What Is Bourbon?
Growing up, we always imagined that you were officially an adult when you could ask for a “Bourbon on the rocks” in a dimly lit bar while looking mysterious as F. Suffice to say, we had no idea what Bourbon was, or what “on the rocks” meant (it means with ice, just FYI). So now it’s finally time to learn what is bourbon?
What Is Bourbon?
If you’re still wondering what Bourbon actually is, we’re here yet again with our infinite (don’t test us please!) alcohol knowledge to give you the straight up facts.
Really simply, Bourbon is a type American whiskey which is made primarily from corn; 51% percent corn to be precise! Any whiskey produced outside of America cannot be classed as a Bourbon whiskey, so Bourbon is a really great little nod to our unique history of distilling.
What Kinds Of Bourbon Are There?
Luckily, to avoid having to remember countless types of Bourbon, there’s only three types.
The first type of Bourbon is the Traditional Bourbon that we all know and love when we think of brands such as Jim Beam, Old Crow, etc and typically have a mash made up of around 75% Corn, with the rest of the mash comprising of equal parts of barley and rye). The Traditional Bourbons have the familiar sweet and spicy little kick to them, and are the most popular of the Bourbon varieties.
Next up, we have Wheat Bourbon, which is distilled and prepared in a very similar way to the Traditional Bourbon. As we’re sure you’ve guessed, Wheat Bourbon is made up primarily of wheat within the mash, which contributes to the Bourbon having a slightly sweeter taste and a milder effect in regards to the famous “Bourbon Burn” when taking a sip. If you’re looking for a Wheat Bourbon, the most popular ones you’ll have seen around are from brands such as Old Fitzgerald and Maker’s Mark.
Finally, there’s Rye Bourbon; Rye Bourbon has a mash which is made up predominantly of… you guessed it, Rye! With double the amount of Rye, less corn and almost no barley, the Rye Bourbon’s main characteristic is that it has more of a kick or a bite than other bourbons. The most well known of the Rye Bourbons are from brands such as Woodford Reserve or George T.Stagg.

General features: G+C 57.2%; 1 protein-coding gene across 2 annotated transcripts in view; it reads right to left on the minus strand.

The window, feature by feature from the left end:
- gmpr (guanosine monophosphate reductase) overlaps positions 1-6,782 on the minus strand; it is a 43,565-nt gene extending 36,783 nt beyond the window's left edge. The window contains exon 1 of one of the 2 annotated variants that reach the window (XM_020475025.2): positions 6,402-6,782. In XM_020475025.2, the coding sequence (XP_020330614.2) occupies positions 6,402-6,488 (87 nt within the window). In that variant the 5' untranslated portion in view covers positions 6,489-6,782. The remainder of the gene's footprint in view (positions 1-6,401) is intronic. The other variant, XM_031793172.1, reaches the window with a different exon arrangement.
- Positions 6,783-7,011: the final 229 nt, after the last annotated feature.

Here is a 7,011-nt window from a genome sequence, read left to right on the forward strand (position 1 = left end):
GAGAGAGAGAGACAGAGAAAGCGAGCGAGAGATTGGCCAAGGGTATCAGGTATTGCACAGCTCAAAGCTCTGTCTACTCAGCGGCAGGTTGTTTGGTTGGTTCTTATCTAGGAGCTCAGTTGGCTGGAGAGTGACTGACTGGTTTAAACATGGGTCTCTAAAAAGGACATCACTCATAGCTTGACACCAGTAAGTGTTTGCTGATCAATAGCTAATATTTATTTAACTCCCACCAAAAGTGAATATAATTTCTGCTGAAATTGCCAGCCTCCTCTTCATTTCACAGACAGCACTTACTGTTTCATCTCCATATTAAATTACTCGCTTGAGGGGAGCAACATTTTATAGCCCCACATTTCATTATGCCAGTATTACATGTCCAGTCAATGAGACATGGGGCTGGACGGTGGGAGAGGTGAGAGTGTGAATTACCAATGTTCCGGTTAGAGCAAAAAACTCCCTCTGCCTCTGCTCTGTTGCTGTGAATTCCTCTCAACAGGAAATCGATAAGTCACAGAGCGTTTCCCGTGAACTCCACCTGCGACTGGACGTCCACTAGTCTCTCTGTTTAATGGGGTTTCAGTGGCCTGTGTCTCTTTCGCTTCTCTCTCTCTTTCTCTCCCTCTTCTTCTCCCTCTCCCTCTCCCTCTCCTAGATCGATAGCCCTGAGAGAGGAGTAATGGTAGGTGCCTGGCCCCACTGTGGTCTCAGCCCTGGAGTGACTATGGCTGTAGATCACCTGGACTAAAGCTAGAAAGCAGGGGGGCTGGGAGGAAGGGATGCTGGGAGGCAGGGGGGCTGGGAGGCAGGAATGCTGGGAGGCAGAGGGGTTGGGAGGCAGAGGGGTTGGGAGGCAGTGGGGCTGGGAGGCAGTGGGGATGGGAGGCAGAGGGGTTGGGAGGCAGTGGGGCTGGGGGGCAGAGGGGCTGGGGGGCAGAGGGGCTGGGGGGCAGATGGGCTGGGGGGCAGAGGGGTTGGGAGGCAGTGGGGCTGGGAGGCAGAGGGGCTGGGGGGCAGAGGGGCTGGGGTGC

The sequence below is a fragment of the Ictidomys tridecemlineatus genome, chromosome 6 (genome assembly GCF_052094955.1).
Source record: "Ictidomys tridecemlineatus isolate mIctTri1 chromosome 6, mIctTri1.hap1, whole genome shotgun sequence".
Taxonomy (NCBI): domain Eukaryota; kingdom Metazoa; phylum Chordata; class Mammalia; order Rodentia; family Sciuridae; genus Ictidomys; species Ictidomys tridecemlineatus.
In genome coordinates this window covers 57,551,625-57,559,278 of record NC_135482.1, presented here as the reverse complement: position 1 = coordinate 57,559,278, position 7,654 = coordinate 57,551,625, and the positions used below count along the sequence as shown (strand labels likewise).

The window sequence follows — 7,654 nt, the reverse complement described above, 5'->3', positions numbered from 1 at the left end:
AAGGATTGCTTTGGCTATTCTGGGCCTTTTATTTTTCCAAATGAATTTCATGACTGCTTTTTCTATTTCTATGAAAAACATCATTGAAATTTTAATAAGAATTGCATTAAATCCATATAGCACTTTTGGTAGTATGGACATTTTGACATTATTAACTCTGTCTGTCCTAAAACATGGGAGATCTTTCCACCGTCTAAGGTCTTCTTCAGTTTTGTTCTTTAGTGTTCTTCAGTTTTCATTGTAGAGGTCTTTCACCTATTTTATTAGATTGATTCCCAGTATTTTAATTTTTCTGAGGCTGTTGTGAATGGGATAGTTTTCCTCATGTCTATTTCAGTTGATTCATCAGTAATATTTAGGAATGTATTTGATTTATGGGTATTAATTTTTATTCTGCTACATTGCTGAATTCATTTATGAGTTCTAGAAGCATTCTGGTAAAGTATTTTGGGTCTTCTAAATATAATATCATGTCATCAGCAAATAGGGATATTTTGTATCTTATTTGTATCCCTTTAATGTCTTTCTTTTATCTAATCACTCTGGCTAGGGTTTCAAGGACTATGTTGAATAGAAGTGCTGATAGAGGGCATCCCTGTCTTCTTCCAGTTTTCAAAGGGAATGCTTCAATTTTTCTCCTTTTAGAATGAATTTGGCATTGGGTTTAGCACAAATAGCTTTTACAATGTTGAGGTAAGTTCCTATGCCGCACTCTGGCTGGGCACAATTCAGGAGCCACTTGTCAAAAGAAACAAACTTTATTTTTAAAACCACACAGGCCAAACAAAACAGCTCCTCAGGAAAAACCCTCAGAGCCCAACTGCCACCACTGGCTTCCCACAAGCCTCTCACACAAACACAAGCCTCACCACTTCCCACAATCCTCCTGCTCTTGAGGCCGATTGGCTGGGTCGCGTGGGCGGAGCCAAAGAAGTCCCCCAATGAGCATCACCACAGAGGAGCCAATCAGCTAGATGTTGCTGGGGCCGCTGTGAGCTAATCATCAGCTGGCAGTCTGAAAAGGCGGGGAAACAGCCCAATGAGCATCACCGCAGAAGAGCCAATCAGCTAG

How Is Bourbon Made?
So as we’ve referenced above, distillers use something called a Mash Bill; a Mash Bill is the combined amount of ingredients such as corn, wheat or rye in their varying percentages to produce the specific type of Bourbon required.
Once the Distiller has decided on the Mash Bill, the chosen grains are then coarsely ground, mixed with water and heated, with corn being cooked first, followed by rye and wheat once the cooking temperature has dropped. This heating process allows the naturally present enzymes within the grains to break down the starch within the grain and begin to produce fermentable sugars.
As soon as the grains are cooked, Distillers will then pour the entirety of the mixture into a fermentation vat, where they’ll add yeast and something called Sour Mash (basically just an ingredient to add a little sour kick to the mixture). Once the fermentation magic happens and the wonders have science have got involved, the mixture is then usually distilled twice for a purer product and is then added to a new charred oak barrel for two years, before it can be classed as a straight Bourbon.
Just another little bit of info for your Knowledge Bank; contrary to what most people believe, Jack Daniels isn’t a Bourbon, as this is made using an entirely different process, using sugar maple charcoal.
How Strong Is Bourbon Whiskey?
Upon being stored in the oak barrels, Bourbon must be no higher than 125 U.S Proof (62.5%), where it will then age and reduce in proof. Once bottled, Bourbon must have a minimum of 80 U.S Proof (40% ABV) but this can reach a massive 100 Proof!
If all of this talk about Mash and Distillation seems a little too much to take in, we’ve made it super simple to experience how adding a Bourbon to a cocktail can radically change it’s taste. So if you’re just stepping into the world of Bourbons, but still adore a cocktail, we’ve got the perfect Bourbon Sour for you to try!